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Aug 5, 2008 06:32 AM

Is who you eat with as important as where you eat

Had an interesting weekend dining with was a disaster and the other fabulous and the main reason was the people involved.

Friday night we go a local tapas place with two other couples. After the usual chuckle of tapas vs. topless with the men, Dh and I explain how tapas dining work...small plates meant to be shared...yada, yada, since neither of the two couples had even heard to tapas much less experienced them. It was a disaster...from ordering, to the lack of sharing, to them navigating the logistics, etc. The restaurant did their part with food and service but who we were with definitely took away from the evening.

OTOH, Sunday night we went to a different restaurant with 5 other people. This is a local Italian place which serves family style for groups of 5 or more. The food and wine were abundant, everyone was in the spirit and trying things that may or may not have had before, and the entire evening was festive. The food and service were great but what pushed the evening over the top were the attitudes and festive nature of the people involved.

It was a good reminder to me that WHO you dine with is as important as WHERE you dine. What say you?

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  1. Good company makes a huge difference! I am fortunate to like a lot of my colleagues at work, so work dinners are much more pleasant as a result. A lot of my colleagues enjoy eating and fine wine. But the few times I am stuck sitting with less fun people, well then the work dinner really feels like work!

    I love going to eat with people who eat with gusto, want to try everything, want to share everything. It is very telling when someone doesn't like a dish. It makes such as difference when that person just shakes it off and goes onto the next dish, no fuss, no drama, just something they didn't like, but look at all the other food. A sense of adventure and willingness to "go there" makes food taste better.

    1. I think this is one of those issues that we all have to experience at one time or another. It's unfortunate that you had that experience with the tapas; normally that type of food should be conducive to a fun group atmosphere! By this point in my life I definitely have a better idea of different types of cuisine/restaurants to go with different groups of friends; ranging from the chains-only up to the tasting menus. Sometimes it's for financial reasons, which is completely understandable, but I can't help but feel frustrated when someone automatically throws out the walls of "I only eat chicken/no ethnic foods/I like pasta with butter"....grrr ;-)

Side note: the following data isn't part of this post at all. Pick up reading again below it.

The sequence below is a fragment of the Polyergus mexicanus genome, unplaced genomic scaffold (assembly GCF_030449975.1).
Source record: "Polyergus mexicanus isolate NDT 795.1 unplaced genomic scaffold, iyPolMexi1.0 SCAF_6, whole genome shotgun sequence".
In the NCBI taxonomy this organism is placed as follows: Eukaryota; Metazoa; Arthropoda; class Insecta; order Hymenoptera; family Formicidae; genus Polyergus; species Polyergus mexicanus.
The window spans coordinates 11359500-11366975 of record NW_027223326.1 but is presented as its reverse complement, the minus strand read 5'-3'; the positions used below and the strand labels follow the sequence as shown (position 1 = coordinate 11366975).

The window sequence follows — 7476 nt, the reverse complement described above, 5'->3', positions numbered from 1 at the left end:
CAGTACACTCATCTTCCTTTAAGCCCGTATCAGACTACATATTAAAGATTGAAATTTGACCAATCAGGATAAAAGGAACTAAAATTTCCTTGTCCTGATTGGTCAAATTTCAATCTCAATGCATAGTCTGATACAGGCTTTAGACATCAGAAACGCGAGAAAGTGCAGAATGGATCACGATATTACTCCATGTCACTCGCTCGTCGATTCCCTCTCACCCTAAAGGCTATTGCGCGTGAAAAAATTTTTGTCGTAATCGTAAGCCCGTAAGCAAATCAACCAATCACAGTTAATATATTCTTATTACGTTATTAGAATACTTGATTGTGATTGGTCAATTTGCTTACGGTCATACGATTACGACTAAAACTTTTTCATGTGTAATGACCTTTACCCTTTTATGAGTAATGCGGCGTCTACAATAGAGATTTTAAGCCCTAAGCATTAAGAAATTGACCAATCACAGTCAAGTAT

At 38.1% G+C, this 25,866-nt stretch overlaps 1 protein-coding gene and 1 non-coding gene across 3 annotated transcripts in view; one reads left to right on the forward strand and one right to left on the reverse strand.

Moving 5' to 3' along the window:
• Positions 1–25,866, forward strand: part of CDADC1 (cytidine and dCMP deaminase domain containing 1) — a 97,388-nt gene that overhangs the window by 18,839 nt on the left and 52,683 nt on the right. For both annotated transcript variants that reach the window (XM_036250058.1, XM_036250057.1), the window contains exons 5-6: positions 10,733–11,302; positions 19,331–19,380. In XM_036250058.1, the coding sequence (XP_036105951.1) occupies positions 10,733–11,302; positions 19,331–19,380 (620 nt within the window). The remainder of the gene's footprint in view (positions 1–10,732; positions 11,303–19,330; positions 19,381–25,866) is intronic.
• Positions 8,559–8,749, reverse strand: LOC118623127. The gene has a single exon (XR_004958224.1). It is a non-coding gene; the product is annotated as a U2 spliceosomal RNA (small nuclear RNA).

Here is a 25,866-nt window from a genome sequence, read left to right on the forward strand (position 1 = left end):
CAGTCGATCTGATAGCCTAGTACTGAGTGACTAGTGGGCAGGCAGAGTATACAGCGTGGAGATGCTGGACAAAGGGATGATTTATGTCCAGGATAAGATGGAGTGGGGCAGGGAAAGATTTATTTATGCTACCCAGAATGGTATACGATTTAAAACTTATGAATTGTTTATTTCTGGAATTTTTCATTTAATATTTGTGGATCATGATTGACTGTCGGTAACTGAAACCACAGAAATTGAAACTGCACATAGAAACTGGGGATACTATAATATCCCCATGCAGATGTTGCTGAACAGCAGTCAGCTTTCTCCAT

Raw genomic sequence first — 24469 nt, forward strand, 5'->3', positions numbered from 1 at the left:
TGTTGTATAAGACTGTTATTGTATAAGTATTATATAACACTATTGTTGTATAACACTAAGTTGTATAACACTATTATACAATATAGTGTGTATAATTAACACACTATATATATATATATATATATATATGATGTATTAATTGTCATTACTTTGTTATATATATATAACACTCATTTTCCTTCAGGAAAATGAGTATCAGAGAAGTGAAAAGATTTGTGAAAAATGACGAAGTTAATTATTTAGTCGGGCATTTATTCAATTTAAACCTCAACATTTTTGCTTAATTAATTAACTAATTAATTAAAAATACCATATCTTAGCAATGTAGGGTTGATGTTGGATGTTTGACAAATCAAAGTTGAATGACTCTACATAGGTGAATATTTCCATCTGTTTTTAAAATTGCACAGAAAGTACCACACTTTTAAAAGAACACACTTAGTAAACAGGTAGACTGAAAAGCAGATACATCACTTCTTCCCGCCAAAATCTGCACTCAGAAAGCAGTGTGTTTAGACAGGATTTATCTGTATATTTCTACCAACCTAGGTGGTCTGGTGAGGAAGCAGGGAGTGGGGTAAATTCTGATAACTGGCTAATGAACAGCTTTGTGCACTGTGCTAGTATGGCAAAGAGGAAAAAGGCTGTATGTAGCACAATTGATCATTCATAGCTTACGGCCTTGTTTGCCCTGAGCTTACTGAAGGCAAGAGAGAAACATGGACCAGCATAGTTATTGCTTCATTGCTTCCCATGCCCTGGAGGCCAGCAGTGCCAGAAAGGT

1. Janet f R, I couldn't agree more. Whether it's an impromtu lunch with friends or a well planned holiday meal with family the WHO makes a big difference. Whether I'm looking forward to what comes out of a professional kitchen, a relatives 1950's oven or my own kitchen, once the food arrives the company you keep can factor into the enjoyment, the heartburn or the boredom. If we're true CH's the what we eat and the who we break bread with usually run neck and neck!

        1. Perhaps a tapas place was simply a bad choice for dining with a couple that was not familiar with the concept in the first place, and judging by the tapas VS topless jokes, a couple possessing a somewhat sarcastic attitude toward the experience. Are these people more pleasant to be around in other dining settings?

          But all things considered, I agree with the statement that the company can either enhance or ruin an eating experience just as much as the setting. I have a relative who happens to have an 'unfortunate' sense of humor coupled with a singular lack of the ability to restrain it. During a visit to a local place that serves Cajun dishes he insisted on asking everyone from the hostess to the waitress to the busboy, "Dont the cooks here know that when something is blackened, it's BURNT?". Never again. We stick to Chinese restaurants with chicken chop suey on the menu when we have to eat out with him. But alas, we cant pick our relatives.

          1 Reply
          1. re: Fydeaux

            These people (one is a couple Dh has been friends with 30 years, the other is a couple who aren't a joy to go out with at anytime, but we tend to get stuck with them on Friday night) are fine in a higher end place (such as a steakhouse or classic French place) and I gave Dh the look when he suggested this restaurant, but he tends to be more optomistic about such events. I knew it was going to be a disaster, he was more surprised by it.

          2. Yes, so true. The best food in the world will be ruined by bad company. I was having a lot of arguments with my ex and our relationship was pretty much on the rocks. He still insisted on celebrating our anniversary at this wonderful restaurant we used to go to year after year. I vehemently said no because I knew that I'd have a horrible time, even though the food there is so delicious. Bad company can't save the best food.